Picking on a someone loaded with student debt is one thing — but leaving an 87-year-old widow on a fixed income with the bills for $70,000 in accounts in her name, bills for $12,000 taken out on a Visa platinum card, and threatening phone calls about repossessing a Toyota she didn’t own? That’s what happened to an Austinite named Katherine, who told investigators she suspected a 24-year-old woman living in the same Texas apartment complex.

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ID Theft Disguised as Investigation

Reporter Sam Fellman answered a 2019 phone call about his Social Security number being stolen in an identity theft ring and cooperated with the caller completely. And that was his mistake: The call was an identity theft scam. The callers pretended to be investigators, all the while gathering enough identifying and banking information for a real theft. Over a three-and-a-half-hour conversation, Fellman lost $2,500. He’s filed charges with the police.

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A Decadeslong Battle

For 17 years, someone was impersonating David B. Dahlstrom, of Salt Lake City. The long-running identity theft caused Dahlstrom to face challenges including difficulty getting credit cards and being detained by police serving an arrest warrant in his name. Authorities say that behind it all was German immigrant Yorck A. Rogge, who somehow had a California driver’s license issued in Dahlstrom’s name in 1999 and went on using it through a series of arrests. Rogge finally faced 81 counts of identity theft and fraud.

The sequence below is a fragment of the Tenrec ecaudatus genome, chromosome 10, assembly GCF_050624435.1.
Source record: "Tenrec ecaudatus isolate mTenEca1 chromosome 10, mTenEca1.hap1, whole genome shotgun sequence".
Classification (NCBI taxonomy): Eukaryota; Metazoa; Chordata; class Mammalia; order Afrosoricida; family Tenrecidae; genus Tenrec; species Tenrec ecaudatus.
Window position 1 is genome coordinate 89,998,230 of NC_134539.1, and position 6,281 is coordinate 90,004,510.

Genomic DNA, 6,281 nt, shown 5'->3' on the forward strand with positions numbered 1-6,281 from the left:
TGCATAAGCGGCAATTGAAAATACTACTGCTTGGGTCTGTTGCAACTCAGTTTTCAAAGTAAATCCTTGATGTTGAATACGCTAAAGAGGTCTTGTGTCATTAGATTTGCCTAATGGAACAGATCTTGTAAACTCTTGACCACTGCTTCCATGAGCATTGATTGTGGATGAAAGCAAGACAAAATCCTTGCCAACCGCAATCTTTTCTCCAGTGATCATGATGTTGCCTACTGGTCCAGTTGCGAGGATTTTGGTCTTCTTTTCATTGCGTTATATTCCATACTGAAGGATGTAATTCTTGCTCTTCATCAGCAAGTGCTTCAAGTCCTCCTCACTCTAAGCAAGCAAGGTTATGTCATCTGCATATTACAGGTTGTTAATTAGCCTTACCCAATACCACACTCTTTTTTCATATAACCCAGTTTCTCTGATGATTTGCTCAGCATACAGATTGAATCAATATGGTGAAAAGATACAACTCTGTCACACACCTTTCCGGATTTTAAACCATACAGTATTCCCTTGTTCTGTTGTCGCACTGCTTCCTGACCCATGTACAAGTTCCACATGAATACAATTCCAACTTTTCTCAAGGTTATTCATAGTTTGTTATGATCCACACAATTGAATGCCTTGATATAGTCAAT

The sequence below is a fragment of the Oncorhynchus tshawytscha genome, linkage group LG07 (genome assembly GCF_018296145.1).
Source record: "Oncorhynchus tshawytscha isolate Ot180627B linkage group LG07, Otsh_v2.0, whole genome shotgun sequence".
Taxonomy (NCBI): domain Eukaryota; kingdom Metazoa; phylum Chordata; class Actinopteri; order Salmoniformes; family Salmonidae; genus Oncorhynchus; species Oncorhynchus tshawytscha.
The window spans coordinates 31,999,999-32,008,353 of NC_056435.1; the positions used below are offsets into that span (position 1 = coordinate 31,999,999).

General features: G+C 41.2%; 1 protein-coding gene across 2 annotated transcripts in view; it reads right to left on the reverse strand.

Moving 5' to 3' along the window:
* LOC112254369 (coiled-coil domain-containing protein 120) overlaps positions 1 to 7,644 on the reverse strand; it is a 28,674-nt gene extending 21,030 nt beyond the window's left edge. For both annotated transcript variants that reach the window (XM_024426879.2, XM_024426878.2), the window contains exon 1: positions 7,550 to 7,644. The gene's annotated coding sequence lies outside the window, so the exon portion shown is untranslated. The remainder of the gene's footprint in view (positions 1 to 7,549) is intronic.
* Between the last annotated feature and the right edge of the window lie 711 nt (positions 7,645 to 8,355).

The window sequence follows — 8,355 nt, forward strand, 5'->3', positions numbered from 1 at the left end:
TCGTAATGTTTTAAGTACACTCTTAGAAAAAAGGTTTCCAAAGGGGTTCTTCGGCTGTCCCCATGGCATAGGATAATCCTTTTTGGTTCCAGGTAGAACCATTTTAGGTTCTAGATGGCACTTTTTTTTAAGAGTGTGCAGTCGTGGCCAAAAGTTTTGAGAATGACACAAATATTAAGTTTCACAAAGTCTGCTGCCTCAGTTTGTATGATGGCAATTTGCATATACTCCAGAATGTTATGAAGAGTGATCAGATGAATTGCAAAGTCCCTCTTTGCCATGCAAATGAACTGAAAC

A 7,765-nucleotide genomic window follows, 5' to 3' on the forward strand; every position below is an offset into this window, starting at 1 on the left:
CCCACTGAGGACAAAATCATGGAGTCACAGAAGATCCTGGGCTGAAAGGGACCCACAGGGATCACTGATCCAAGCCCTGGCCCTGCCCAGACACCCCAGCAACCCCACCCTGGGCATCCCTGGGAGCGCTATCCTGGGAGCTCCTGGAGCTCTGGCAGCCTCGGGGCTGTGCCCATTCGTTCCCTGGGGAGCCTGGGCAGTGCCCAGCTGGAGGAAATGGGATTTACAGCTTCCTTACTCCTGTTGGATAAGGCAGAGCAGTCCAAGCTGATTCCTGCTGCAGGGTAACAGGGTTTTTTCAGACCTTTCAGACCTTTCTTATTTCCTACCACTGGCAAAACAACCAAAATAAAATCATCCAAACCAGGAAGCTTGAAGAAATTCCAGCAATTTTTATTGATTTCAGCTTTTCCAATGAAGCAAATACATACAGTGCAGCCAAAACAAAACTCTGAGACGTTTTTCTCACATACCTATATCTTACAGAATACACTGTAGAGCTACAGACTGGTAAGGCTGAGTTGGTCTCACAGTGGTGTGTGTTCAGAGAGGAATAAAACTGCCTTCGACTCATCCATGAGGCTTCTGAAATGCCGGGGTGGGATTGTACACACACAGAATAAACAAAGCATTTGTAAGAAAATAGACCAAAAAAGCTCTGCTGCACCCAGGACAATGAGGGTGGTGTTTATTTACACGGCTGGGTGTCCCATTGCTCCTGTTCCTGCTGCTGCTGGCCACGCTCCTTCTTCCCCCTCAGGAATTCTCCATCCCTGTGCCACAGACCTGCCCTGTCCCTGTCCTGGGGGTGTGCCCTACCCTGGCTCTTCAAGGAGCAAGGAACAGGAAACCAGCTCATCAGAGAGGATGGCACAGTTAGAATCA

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A Ruined Credit Score

When Martina Henry did a credit check in 1999 and discovered 11 credit cards taken out in her name, she thought she’d be able to correct the errors quickly. Sixteen years later, she was still struggling to prove those cards weren’t hers and have them — and the thousands of dollars owed on them — removed from her record. Her credit score was so damaged that she couldn’t take out a mortgage, secure an auto loan, or even get a card of her own. In April 2015, she filed a suit against the credit reporting agencies, two credit collection agencies, and four banks to try to bring the long drama to a close.